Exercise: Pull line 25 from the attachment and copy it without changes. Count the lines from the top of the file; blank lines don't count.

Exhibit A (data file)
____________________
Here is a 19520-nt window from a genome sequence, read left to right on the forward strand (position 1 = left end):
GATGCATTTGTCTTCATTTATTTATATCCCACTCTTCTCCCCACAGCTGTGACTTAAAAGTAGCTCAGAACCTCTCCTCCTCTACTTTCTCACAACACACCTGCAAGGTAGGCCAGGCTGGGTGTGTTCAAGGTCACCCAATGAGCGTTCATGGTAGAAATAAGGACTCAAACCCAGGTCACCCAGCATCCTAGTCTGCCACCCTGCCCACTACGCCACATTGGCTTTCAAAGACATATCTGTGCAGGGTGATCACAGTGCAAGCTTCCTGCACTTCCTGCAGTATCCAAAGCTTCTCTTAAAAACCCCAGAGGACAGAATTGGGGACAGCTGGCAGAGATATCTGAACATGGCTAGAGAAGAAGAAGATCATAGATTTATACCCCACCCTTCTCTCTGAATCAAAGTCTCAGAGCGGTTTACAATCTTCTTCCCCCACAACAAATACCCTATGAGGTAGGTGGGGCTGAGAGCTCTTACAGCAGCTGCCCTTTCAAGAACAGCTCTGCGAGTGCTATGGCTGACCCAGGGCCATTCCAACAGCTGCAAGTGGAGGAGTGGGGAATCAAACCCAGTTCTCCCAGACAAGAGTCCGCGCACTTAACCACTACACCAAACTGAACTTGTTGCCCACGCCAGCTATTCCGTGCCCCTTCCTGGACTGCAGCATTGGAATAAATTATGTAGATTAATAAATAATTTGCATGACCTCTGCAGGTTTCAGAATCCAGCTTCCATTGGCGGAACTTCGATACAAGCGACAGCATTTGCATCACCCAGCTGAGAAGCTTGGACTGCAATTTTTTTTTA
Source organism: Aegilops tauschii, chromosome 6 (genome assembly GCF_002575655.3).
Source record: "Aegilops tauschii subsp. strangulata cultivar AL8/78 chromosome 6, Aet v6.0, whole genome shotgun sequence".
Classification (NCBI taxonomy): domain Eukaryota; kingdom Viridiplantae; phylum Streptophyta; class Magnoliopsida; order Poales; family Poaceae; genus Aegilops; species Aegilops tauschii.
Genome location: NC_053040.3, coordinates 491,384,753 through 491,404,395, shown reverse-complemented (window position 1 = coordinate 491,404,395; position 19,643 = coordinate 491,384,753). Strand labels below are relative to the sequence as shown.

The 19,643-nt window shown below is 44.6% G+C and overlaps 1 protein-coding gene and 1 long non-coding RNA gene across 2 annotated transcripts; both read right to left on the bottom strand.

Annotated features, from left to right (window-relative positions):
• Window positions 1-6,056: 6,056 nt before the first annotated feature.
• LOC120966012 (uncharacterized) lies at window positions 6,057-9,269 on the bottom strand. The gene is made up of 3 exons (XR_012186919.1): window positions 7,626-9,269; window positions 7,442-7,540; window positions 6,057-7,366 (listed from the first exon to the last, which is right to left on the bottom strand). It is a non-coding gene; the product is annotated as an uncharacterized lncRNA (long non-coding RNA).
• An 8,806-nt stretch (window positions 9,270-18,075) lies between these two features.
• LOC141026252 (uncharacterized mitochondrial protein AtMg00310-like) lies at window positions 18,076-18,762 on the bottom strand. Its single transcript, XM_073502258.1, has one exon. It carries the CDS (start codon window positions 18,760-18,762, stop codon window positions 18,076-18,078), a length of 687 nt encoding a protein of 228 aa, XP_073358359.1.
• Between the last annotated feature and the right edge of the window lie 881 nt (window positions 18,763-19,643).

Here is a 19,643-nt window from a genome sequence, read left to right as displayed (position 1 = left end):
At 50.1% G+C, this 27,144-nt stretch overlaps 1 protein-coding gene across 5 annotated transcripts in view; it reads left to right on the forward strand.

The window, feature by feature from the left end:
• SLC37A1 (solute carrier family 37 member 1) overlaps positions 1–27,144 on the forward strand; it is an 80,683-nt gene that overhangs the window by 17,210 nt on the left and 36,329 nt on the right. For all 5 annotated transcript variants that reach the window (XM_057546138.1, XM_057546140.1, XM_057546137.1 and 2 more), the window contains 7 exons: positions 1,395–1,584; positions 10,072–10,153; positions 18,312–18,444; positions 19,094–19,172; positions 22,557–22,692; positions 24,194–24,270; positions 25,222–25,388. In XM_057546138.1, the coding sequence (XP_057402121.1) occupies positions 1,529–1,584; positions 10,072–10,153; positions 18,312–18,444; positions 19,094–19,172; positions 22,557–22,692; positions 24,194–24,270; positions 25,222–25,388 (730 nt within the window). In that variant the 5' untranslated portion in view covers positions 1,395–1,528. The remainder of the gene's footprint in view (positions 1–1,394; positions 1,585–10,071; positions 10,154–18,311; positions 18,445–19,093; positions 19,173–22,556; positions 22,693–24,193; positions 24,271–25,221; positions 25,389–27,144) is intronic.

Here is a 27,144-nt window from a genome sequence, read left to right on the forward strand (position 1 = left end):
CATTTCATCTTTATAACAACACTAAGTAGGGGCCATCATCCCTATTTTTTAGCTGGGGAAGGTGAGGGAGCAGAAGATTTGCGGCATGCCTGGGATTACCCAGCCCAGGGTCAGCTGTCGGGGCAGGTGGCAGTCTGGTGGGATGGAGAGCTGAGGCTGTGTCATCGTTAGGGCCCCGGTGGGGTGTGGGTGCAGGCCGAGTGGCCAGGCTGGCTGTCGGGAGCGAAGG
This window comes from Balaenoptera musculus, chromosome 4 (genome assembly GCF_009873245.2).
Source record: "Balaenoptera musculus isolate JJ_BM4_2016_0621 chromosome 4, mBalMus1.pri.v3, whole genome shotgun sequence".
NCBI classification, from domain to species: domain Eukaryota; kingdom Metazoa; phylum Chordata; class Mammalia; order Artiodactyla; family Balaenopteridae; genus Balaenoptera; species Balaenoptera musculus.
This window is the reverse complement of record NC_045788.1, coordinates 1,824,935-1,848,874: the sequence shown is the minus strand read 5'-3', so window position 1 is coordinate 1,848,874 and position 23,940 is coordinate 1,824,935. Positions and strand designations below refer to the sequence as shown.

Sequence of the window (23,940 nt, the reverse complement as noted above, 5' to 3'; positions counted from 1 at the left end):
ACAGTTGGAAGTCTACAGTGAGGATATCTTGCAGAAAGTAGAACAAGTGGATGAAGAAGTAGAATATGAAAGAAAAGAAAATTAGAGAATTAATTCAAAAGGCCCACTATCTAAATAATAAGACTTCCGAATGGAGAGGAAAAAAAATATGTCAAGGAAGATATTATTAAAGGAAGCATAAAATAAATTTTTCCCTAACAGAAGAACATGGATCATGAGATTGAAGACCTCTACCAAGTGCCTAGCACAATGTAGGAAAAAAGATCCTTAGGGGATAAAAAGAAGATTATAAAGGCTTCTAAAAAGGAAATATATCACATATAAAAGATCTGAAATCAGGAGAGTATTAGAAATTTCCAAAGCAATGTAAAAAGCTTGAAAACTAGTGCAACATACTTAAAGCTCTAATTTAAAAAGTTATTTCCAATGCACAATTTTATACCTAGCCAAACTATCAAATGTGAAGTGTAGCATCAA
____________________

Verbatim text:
ACAGTTGGAAGTCTACAGTGAGGATATCTTGCAGAAAGTAGAACAAGTGGATGAAGAAGTAGAATATGAAAGAAAAGAAAATTAGAGAATTAATTCAAAAGGCCCACTATCTAAATAATAAGACTTCCGAATGGAGAGGAAAAAAAATATGTCAAGGAAGATATTATTAAAGGAAGCATAAAATAAATTTTTCCCTAACAGAAGAACATGGATCATGAGATTGAAGACCTCTACCAAGTGCCTAGCACAATGTAGGAAAAAAGATCCTTAGGGGATAAAAAGAAGATTATAAAGGCTTCTAAAAAGGAAATATATCACATATAAAAGATCTGAAATCAGGAGAGTATTAGAAATTTCCAAAGCAATGTAAAAAGCTTGAAAACTAGTGCAACATACTTAAAGCTCTAATTTAAAAAGTTATTTCCAATGCACAATTTTATACCTAGCCAAACTATCAAATGTGAAGTGTAGCATCAA